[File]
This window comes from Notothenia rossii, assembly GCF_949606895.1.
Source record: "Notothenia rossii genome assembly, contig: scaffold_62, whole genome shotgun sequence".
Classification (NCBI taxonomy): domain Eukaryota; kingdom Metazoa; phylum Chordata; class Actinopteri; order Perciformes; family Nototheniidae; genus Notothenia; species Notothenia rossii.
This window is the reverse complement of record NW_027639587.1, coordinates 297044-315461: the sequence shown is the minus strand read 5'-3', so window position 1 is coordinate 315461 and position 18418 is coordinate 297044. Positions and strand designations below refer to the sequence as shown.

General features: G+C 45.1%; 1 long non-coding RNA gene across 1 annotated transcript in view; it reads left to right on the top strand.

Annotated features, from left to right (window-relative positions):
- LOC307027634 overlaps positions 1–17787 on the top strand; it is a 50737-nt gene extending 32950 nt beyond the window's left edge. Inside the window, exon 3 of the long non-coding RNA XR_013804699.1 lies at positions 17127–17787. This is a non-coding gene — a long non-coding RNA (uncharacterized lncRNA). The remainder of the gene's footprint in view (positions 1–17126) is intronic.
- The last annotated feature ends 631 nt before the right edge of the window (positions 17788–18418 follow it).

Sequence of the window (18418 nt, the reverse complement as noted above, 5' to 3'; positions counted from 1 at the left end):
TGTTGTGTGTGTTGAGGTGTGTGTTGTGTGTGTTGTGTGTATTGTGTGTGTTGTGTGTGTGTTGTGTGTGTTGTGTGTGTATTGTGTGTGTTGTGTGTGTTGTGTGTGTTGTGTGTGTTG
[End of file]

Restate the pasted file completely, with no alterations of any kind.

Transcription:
This window comes from Notothenia rossii, assembly GCF_949606895.1.
Source record: "Notothenia rossii genome assembly, contig: scaffold_62, whole genome shotgun sequence".
Classification (NCBI taxonomy): domain Eukaryota; kingdom Metazoa; phylum Chordata; class Actinopteri; order Perciformes; family Nototheniidae; genus Notothenia; species Notothenia rossii.
This window is the reverse complement of record NW_027639587.1, coordinates 297044-315461: the sequence shown is the minus strand read 5'-3', so window position 1 is coordinate 315461 and position 18418 is coordinate 297044. Positions and strand designations below refer to the sequence as shown.

General features: G+C 45.1%; 1 long non-coding RNA gene across 1 annotated transcript in view; it reads left to right on the top strand.

Annotated features, from left to right (window-relative positions):
- LOC307027634 overlaps positions 1–17787 on the top strand; it is a 50737-nt gene extending 32950 nt beyond the window's left edge. Inside the window, exon 3 of the long non-coding RNA XR_013804699.1 lies at positions 17127–17787. This is a non-coding gene — a long non-coding RNA (uncharacterized lncRNA). The remainder of the gene's footprint in view (positions 1–17126) is intronic.
- The last annotated feature ends 631 nt before the right edge of the window (positions 17788–18418 follow it).

Sequence of the window (18418 nt, the reverse complement as noted above, 5' to 3'; positions counted from 1 at the left end):
TGTTGTGTGTGTTGAGGTGTGTGTTGTGTGTGTTGTGTGTATTGTGTGTGTTGTGTGTGTGTTGTGTGTGTTGTGTGTGTATTGTGTGTGTTGTGTGTGTTGTGTGTGTTGTGTGTGTTG